Galavant: Love & Death, Eddie Marsan and Do the D’dew, aka Do-Do (Review)

The latest two episodes of Galavant: Love and Death plus Do the D’dew (which should be do-do cue schoolboy laughter) include two of the most brilliant musical numbers.


The latest two episodes of Galavant: Love and Death plus Do the D’dew (which should be do-do cue schoolboy laughter) include two of the most brilliant musical numbers.

In Love and Death, there is the omnipresent Eddie Marsan, last seen in River as serial killer Thomas Cream, playing death and rocking the episode.

There is also Reece Shearsmith as the healer, who has his own splendid musical number and who also gets in a Shaun of the Dead reference when talking about his half-dead/half-alive army:

“They’re a bit “bite-y”

Sidenote: Shearsmith was in the first of the cornetto trilogy films, mIssed the second (Hot Fuzz) and made into the third, The World’s End. To clarify the reference, Shaun’s mum “We’re coming to get you Barbara,” says that some men (zombies) who attacked Philip were a bit “bite-y.” Reece played one of “Yvonne’s group.”

Marsan’s entire number had everything, humor, pithy lyrics, knee in the groin and a slew of Galavant’s friends, including one odd stranger (for rhyming purposes):

“I am just some random guy…”

A bit of fun, at the expense of the “dying” Galavant, who never was going to die before time.  Shearsmith’s role as Neo Sporin  (Get it? Get it??) was fun, although he was probably thankful not to follow Marsan’s grim reaper routine.

Standout Moments:

Timothy Omundson with his sidesplitting “Tom and Jerry” high-pitched scream for help after his preceding deep growl of “you’ve done quite enough.”

The “some random guy” gag and Galavan complaining that he had obviously run out of friends.

The Unicorn’s return…

“Guess the Future” game and Isabella’s DVR line and then being tricked into leading the Hortensia army into battle.

Vinnie Jones and the “proposal” kick in the face incident.

Eddie Marsan as Death: “Say sayonara as there ain’t no tomorra…where you’re goin’.”

Bobbi (After Galavant interrupts the kiss): “You couldn’t wait 30 more seconds to come back from the dead huh?”

Gareth and Magdalena telling each other how they feel via the “soldiers of Valencia.”

Hortensia’s weapons of war…

The un-dead army.

Honorable Mentions:

Galavant: (hacking) Ugh Sorry, but it feels like there is a tiny wiry hair stuck in the back of my throat.

Isabella gathering weapons.

Next up is Do the D’dew where Robert Lindsay gets to do a little song and dance of his own, as the villainous wedding planner who makes a dark offer.  Isabella and the Jester head to the enemy camp to surrender and after Magdalena trots out her “monstrous” terms. “Tiny Tot,” recants the idea of laying down “toy” arms and the two women enter into a spirited (and flaming brilliant) musical cat fight.

Later Isabella motivates the denizens of Hortensia to donate weapons.

Chester Wormwood offers the King and Queen his “doubly dark” magic, “D’dew” and Gareth tells Magdalena that he is not comfortable with the this turn of events and she tells Wormwood that they do not want the D’dew. After Gareth leaves, she then tells Chester that she will find him later.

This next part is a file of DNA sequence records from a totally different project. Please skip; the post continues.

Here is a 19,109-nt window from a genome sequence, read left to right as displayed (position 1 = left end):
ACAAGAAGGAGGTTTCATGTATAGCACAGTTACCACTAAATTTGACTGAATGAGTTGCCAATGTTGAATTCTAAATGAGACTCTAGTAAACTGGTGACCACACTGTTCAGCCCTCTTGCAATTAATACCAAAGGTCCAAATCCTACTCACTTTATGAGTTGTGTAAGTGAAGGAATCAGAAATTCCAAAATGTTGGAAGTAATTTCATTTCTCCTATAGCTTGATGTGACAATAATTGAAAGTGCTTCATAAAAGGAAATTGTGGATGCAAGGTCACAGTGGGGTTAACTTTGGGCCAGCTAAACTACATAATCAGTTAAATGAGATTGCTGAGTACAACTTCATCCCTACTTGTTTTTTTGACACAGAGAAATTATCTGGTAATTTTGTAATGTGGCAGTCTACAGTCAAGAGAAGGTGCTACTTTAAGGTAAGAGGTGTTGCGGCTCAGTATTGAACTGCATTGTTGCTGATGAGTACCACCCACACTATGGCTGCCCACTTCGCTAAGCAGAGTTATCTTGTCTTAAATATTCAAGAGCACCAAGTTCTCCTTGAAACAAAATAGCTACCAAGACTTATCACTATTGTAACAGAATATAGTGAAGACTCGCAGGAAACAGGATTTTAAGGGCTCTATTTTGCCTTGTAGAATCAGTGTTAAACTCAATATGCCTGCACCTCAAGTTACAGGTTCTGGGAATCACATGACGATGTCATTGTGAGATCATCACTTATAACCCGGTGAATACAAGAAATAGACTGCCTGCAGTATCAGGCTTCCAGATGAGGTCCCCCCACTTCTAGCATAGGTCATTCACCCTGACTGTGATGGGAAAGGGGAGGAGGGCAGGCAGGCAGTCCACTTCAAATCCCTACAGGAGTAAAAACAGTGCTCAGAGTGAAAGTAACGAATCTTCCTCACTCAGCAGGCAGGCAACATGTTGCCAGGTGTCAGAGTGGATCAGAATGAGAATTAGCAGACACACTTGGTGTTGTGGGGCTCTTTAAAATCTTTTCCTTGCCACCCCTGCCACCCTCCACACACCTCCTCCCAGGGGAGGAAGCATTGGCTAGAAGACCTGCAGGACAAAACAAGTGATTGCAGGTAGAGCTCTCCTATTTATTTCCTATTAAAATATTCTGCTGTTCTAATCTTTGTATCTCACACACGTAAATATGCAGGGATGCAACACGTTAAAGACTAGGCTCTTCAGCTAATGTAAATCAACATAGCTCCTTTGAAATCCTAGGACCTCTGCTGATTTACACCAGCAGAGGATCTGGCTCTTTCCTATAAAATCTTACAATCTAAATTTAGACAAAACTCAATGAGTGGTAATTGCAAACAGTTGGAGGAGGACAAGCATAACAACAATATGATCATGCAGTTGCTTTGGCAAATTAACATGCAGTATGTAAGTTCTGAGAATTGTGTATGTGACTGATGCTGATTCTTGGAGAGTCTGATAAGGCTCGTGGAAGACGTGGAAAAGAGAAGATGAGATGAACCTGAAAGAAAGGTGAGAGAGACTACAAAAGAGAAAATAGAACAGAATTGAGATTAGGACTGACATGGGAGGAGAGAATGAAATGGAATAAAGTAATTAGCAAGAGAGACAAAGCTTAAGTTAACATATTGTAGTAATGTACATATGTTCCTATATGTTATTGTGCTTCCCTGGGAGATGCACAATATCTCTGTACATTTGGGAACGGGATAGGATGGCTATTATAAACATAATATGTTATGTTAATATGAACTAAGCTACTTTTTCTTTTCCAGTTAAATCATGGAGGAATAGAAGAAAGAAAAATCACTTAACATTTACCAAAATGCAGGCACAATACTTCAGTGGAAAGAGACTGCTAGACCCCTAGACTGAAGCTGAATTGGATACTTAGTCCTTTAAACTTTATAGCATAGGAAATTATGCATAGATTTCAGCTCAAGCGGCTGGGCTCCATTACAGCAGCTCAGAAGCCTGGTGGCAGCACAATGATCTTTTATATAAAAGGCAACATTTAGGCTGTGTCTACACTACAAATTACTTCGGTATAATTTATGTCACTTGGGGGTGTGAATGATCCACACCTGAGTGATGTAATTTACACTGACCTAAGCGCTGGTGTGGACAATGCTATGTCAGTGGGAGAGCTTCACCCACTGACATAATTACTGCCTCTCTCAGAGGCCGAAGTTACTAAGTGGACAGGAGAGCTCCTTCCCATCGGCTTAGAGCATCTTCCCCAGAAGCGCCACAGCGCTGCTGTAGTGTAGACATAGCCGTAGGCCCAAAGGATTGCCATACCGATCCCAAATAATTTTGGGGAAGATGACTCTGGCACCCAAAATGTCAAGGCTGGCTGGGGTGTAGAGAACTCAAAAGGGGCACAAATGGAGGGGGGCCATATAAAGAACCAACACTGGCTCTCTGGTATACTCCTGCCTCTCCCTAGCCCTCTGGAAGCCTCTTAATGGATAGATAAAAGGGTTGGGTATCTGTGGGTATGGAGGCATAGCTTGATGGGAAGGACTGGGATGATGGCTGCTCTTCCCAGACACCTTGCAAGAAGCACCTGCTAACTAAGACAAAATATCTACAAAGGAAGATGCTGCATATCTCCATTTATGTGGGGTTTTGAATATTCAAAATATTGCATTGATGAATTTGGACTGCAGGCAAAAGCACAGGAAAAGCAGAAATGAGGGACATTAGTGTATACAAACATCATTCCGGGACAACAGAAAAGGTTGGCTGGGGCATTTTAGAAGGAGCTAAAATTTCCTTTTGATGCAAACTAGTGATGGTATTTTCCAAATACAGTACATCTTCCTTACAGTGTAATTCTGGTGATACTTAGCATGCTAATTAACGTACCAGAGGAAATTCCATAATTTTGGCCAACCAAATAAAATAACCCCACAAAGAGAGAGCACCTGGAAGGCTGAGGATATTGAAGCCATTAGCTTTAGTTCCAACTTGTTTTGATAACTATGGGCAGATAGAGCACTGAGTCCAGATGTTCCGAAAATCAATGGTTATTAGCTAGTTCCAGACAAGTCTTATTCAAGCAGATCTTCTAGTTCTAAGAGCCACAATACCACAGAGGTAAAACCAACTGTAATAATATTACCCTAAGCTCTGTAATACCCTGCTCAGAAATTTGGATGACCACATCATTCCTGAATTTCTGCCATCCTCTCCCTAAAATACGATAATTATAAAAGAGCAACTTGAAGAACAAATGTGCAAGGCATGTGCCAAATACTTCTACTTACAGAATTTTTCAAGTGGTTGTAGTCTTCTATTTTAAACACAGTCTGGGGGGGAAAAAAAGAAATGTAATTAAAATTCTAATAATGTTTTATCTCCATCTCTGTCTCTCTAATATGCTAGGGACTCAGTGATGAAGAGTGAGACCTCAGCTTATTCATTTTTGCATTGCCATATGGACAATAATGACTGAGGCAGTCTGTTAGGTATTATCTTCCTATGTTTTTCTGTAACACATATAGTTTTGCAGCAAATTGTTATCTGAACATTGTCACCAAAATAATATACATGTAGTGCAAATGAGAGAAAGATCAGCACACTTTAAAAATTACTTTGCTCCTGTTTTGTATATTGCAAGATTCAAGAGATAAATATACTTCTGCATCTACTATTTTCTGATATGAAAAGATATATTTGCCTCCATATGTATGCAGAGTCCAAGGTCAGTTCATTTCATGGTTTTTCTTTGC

Roberta and Richard, “R&R” do their medieval version of the John Travolta/Olivia Newton-John “Tell me more” number from Grease, only titled “Finally.” The un-dead army fills in for the Pink Ladies and the T-birds which allowed this “homage” to work perfectly.

Later Galavant shares a moment with his un-dead army, or half-dead army, where they respond to love.  Magdalena goes with the D’dew, which causes her eyes to turn red and provides a great “Up” moment. Gareth notice the eye colour change and asks about it, the Queen points off the left and says:

 “Oh look, there’s a squirrel.”

This D’dew moment takes place mid-song where Isabella is painting how dark all this season has been.

Standout Moments:

The singing cat fight; “I really don’t like you.”

Isabella to Jester:

“Don’t get your bells in a bunch”

Roberta singing to the camera about living alone and having to chase it to finish her line.

The fact that “D’dew” sound so much like “do-do.” (In keeping with the puerile humor in the show thus far this certainly made me chuckle.)

Honorable Mention:

The Jester’s raspberry prior to the cat fight.

Galavant’s un-dead army following him like the “Zs” follow “The Murphy” in Z Nation.

Annoying bit:

Isabella: Easy peasy, pudding and pie…


Obviously easy peasy, lemon squeezy (which most people say) was too difficult to rhyme, hence the change.  Of course I could be wrong, if so, any feedback from the show’s makers would be welcomed…

Overall Thoughts:

These last two episodes, which could be called the penultimate double installment, were brilliant.  Prior to the Karen David and Mallory Jansen duo, Eddie Marsan had the award for the “episode best” musical number.

With the finale just one week away, and more homages, inside jokes and some splendid gags, Galavant will be going out on a high note. This ode to all things musical has converted at least one “non-musical” nerd into a fan.

Galavant will end on January 31, aka next Sunday on ABC. Tune in and see how this all ends, Will Gal get the girl or will Wormwood win the day.



Author: Mike's Film Talk

Former Actor, Former Writer, Former Journalist, USAF Veteran, Former Member Nevada Film Critics Society

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